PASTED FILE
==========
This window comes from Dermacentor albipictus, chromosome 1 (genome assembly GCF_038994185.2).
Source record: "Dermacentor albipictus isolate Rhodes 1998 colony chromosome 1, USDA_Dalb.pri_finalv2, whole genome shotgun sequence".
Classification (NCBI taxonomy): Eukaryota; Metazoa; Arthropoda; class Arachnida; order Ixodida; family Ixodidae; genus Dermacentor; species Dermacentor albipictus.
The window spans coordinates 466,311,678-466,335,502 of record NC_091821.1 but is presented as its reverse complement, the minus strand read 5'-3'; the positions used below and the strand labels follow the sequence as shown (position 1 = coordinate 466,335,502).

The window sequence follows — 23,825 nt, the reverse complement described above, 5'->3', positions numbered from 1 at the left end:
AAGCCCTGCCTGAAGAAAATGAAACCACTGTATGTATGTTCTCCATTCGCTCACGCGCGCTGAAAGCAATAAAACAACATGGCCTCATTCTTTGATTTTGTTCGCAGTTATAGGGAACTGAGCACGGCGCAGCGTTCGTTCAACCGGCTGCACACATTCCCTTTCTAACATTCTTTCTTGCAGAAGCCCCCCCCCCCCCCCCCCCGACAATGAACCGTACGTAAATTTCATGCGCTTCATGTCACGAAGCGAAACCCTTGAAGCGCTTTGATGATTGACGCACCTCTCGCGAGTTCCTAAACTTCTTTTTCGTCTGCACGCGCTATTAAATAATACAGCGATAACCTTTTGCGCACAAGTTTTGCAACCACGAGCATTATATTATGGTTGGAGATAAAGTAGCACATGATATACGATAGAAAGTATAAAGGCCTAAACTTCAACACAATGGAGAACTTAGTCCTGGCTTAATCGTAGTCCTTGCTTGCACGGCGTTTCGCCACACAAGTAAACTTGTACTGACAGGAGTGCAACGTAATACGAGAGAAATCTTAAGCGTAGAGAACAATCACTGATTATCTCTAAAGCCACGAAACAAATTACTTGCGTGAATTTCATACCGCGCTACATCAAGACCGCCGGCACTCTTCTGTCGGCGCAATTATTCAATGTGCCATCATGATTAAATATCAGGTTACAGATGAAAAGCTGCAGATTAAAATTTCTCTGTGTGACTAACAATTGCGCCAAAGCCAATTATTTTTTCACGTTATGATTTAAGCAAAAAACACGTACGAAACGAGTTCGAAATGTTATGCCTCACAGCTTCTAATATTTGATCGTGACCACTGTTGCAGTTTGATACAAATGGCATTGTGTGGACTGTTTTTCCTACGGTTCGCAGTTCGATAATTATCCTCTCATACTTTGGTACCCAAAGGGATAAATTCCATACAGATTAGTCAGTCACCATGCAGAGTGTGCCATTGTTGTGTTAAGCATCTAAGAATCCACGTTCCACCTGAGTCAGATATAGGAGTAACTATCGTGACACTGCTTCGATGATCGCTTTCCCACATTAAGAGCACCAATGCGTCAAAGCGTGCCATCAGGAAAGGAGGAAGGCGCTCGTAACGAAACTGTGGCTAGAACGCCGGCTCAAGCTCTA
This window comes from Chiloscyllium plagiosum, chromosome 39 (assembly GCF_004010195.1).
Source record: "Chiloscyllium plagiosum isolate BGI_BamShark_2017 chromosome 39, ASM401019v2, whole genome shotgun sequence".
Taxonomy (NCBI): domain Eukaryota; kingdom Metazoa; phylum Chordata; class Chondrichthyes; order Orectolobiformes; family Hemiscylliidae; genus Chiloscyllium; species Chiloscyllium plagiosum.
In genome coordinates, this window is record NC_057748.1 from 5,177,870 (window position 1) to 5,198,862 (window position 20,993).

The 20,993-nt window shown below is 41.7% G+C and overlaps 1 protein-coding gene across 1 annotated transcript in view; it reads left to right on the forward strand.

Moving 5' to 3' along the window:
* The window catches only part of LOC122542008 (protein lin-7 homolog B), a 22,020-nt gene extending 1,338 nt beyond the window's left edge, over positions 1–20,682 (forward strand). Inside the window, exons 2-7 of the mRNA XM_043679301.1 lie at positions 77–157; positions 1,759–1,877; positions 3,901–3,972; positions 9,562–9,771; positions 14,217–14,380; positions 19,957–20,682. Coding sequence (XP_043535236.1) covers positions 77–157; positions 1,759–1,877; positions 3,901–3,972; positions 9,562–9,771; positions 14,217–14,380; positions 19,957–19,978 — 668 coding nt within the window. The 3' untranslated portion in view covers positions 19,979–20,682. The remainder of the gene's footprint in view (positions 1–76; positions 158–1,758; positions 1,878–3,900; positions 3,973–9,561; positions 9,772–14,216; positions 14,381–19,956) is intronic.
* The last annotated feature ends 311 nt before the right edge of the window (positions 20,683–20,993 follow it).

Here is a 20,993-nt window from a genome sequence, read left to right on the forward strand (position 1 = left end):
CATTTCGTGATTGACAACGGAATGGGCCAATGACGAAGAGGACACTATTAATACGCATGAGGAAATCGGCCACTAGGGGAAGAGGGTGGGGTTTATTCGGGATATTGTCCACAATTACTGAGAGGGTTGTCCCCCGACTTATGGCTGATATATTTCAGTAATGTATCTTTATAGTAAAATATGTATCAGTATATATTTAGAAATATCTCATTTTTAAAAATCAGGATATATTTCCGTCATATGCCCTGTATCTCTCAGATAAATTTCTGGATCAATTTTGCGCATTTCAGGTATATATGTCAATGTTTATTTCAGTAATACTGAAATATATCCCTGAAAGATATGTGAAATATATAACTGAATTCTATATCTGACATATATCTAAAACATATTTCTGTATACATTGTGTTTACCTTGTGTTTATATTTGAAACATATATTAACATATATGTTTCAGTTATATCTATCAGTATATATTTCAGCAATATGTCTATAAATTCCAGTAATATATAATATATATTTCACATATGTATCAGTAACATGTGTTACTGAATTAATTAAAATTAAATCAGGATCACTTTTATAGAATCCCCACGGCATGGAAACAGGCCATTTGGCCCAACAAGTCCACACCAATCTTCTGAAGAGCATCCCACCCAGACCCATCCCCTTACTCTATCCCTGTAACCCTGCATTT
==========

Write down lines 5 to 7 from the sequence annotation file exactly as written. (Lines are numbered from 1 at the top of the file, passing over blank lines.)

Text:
The window sequence follows — 23,825 nt, the reverse complement described above, 5'->3', positions numbered from 1 at the left end:
AAGCCCTGCCTGAAGAAAATGAAACCACTGTATGTATGTTCTCCATTCGCTCACGCGCGCTGAAAGCAATAAAACAACATGGCCTCATTCTTTGATTTTGTTCGCAGTTATAGGGAACTGAGCACGGCGCAGCGTTCGTTCAACCGGCTGCACACATTCCCTTTCTAACATTCTTTCTTGCAGAAGCCCCCCCCCCCCCCCCCCCGACAATGAACCGTACGTAAATTTCATGCGCTTCATGTCACGAAGCGAAACCCTTGAAGCGCTTTGATGATTGACGCACCTCTCGCGAGTTCCTAAACTTCTTTTTCGTCTGCACGCGCTATTAAATAATACAGCGATAACCTTTTGCGCACAAGTTTTGCAACCACGAGCATTATATTATGGTTGGAGATAAAGTAGCACATGATATACGATAGAAAGTATAAAGGCCTAAACTTCAACACAATGGAGAACTTAGTCCTGGCTTAATCGTAGTCCTTGCTTGCACGGCGTTTCGCCACACAAGTAAACTTGTACTGACAGGAGTGCAACGTAATACGAGAGAAATCTTAAGCGTAGAGAACAATCACTGATTATCTCTAAAGCCACGAAACAAATTACTTGCGTGAATTTCATACCGCGCTACATCAAGACCGCCGGCACTCTTCTGTCGGCGCAATTATTCAATGTGCCATCATGATTAAATATCAGGTTACAGATGAAAAGCTGCAGATTAAAATTTCTCTGTGTGACTAACAATTGCGCCAAAGCCAATTATTTTTTCACGTTATGATTTAAGCAAAAAACACGTACGAAACGAGTTCGAAATGTTATGCCTCACAGCTTCTAATATTTGATCGTGACCACTGTTGCAGTTTGATACAAATGGCATTGTGTGGACTGTTTTTCCTACGGTTCGCAGTTCGATAATTATCCTCTCATACTTTGGTACCCAAAGGGATAAATTCCATACAGATTAGTCAGTCACCATGCAGAGTGTGCCATTGTTGTGTTAAGCATCTAAGAATCCACGTTCCACCTGAGTCAGATATAGGAGTAACTATCGTGACACTGCTTCGATGATCGCTTTCCCACATTAAGAGCACCAATGCGTCAAAGCGTGCCATCAGGAAAGGAGGAAGGCGCTCGTAACGAAACTGTGGCTAGAACGCCGGCTCAAGCTCTA
This window comes from Chiloscyllium plagiosum, chromosome 39 (assembly GCF_004010195.1).